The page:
The Game Stats: The NHL.com Game Summary | The NHL.com Event Summary | The NHL.com Play by Play Log | The NHL.com Shot Summary | The Natural Stat Trick Game Stats

The Opposition Opinion: As per this recap at Stanley Cup of Chowder, SkyonAir faults the game on a disastrous shift in overtime. That is not wrong, but it is also not right. There were also the disastrous shifts in the third period that cost the Bruins this game.

The Game Highlights: From NHL.com:

Power Play, Power Play, Power Play: What helped the Devils get off to a good start tonight was their power play. It helped that Boston took three straight penalties. Thank you to Matt Grzelcyk, Connor Clifton, and Charlie McAvoy for the help. The Devils actually did quite well on the first two power plays. They created good looks. They created shots for players that were open. There were indeed open Devils getting the puck. The last call on McAvoy was critical as it came with three seconds left on Clifton’s penalty. Hischier won the draw, Hughes got the puck and fired a quick pass to Zacha in the slot. Zacha hammered the one-timer, the puck touched off Jeremy Lauzon’s glove, and beat Halak for the score. It was officially a 5-on-4 goal as Clifton’s time was up just before the puck went in after a lengthy review. Still, it got the Devils going, there was a conversion, and it was off an actual good play as opposed to a fortunate break. Points for Hischier, Hughes, and Zacha are always nice to see.

The Devils’ fourth power play was more typical of what we have seen this season: nothing much doing and a risk of the opposition embarassing the Devils. Brad Marchand decided skate hard at Blackwood out of his net. Blackwood was playing a puck, but it is Marchand so who knows what intent he had. He tripped over Blackwood’s left skate and went hard into the boards. He got up and tried to take advantage of a bad turnover by Butcher, but he was offside the whole way so there was no concern of a Marchand shorty. That was literally the only notable part of that power play.

Then there was the power play that never was. Zacha won the game in OT in what was essentially a power play situation during the delayed call. I really appreciated how the Devils took their time to get a power play-like unit on the ice and looked for an actual shooting situation instead of just firing it away at the first chance. Another primary assist for Hughes and another goal for Zacha.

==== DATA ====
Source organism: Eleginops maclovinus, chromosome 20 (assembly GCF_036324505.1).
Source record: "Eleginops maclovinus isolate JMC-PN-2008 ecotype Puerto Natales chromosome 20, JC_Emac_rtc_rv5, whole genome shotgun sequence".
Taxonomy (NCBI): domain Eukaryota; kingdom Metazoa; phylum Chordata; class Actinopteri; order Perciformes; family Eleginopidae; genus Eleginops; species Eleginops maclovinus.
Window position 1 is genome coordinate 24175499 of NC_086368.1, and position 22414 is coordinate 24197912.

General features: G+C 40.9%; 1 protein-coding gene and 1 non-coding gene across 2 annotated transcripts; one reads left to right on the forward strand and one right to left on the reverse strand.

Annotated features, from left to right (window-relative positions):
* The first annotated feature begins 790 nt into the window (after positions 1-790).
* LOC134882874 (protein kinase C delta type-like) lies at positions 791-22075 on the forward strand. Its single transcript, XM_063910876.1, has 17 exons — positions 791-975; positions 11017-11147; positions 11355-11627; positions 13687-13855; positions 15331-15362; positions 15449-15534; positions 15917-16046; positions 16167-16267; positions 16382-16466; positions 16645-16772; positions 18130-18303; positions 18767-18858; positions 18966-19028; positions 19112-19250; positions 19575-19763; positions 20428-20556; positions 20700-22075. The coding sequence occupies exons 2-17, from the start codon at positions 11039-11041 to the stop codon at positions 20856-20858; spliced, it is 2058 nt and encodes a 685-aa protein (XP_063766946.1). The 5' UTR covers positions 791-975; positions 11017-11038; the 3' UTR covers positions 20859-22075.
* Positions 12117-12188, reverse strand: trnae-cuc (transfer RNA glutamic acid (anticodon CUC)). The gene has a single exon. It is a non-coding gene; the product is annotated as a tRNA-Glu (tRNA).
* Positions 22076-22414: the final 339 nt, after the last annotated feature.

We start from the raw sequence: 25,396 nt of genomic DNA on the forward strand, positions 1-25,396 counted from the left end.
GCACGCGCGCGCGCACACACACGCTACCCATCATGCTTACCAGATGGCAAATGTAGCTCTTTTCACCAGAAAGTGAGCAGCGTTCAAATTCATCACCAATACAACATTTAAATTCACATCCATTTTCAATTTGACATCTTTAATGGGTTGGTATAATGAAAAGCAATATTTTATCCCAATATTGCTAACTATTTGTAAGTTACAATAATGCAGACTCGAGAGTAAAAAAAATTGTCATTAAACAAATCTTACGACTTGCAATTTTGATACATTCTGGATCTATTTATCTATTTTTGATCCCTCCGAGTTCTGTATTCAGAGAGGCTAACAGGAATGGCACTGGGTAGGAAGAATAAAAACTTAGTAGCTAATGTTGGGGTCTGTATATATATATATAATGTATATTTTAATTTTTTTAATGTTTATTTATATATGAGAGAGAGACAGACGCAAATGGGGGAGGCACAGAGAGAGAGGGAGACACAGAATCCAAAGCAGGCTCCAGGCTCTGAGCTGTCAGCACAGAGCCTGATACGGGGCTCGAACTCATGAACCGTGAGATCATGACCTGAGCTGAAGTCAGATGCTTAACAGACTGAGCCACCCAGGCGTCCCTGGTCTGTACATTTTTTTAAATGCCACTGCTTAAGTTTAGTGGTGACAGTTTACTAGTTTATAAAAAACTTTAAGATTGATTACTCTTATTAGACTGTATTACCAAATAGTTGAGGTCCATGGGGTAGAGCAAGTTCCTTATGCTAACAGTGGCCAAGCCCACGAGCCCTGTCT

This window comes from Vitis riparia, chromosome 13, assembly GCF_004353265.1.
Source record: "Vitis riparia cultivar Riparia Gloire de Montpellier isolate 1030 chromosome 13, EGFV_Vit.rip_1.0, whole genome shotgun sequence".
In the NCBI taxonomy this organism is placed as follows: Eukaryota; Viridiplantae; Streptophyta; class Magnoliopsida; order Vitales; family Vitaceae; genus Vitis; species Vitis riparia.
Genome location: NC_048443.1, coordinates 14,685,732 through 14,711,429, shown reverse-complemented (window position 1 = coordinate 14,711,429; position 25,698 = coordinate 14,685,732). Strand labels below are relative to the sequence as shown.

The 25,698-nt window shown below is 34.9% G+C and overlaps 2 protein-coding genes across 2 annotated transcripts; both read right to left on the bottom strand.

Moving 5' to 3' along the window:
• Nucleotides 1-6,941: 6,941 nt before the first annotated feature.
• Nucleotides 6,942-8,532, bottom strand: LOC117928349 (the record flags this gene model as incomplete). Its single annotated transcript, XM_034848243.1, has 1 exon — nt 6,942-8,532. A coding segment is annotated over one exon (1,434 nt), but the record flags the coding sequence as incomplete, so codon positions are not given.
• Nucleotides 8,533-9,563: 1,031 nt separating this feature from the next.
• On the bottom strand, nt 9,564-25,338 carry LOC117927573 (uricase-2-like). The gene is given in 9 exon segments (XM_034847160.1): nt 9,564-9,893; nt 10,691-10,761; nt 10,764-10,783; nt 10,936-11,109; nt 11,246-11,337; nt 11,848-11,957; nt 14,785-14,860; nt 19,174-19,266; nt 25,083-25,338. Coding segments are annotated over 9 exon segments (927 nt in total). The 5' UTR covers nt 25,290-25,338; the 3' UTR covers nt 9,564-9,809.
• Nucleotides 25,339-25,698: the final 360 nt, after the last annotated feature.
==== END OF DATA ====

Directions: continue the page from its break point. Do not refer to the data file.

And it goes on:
Ultimately, the power play units were a positive this evening and contributed to the win - even if the last goal was not technically during an actual power play.

Blackwood Locked In: I felt bad for Scott Wedgewood yesterday as he was shelled. I was concerned about Blackwood re-taking the crease and getting shelled again. He did. He faced 36 shots on net. In 5-on-5 play alone, he contended with 56 shooting attempts and 64 in total. Patrice Bergeron alone put 7 shots on him as his line with Marchand and Pastrnak just ate up whomever the Devils matched up against him. From denying Nick Ritchie right in front to maintaining rebound control on longer shots from Brandon Carlo to holding steady on a Reilly Smith breakaway (Smith whiffed on the puck, but never you mind). Blackwood was not named as a star of the game by Tonight’s Attending Media, but this win is just as much his as it was Zacha’s or Hughes’ or Sharangovich’s.

The three goals against would be hard to pin on him. The first was a power play goal by Patrice Bergeron, which was created on accident. Pastrnak wound up for a slapshot and his stick broke. The puck slid calmly to Bergeron, who turned around and sniped the top corner. The second featured Matt Tennyson stick-checking a puck off Taylor Hall’s stick. It did happen and it was sweet. Grzelcyk followed up the loose puck as Hall headed to the crease. The defenseman shot it and the puck went in off the leg of a mid-air Hall to make it 1-2 at the time. Lindy Ruff tried to help his goalie by challenging the goal for interference; but the challenge failed as Hall’s contact with Blackwood was middling at best. The third was a re-direction of a shot off a skate behind him. These were not bad goals to allow and I would argue the Hall and Kuraly goals were bad breaks. It is not like Blackwood was torched on a wrist shot about a shift after getting beaten on a Zacha shot that died on the goal line.

A Quick Aside about the Passive Diamond PK: Other than Bergeron’s goal, the passive diamond still allowed Bergeron to fire a hard shot off the post from the slot that it is supposed to protect. And their tendency to over-commit to the puck carrying side nearly cost them again as Marchand was found wide open for a one-timer on the opposite side, only to be denied by a great post-to-post stop by Blackwood. While it was beaten just once on a real good shot by Bergeron and conceded only three shots on net, those moments reminded me how much this penalty killing system needs to go.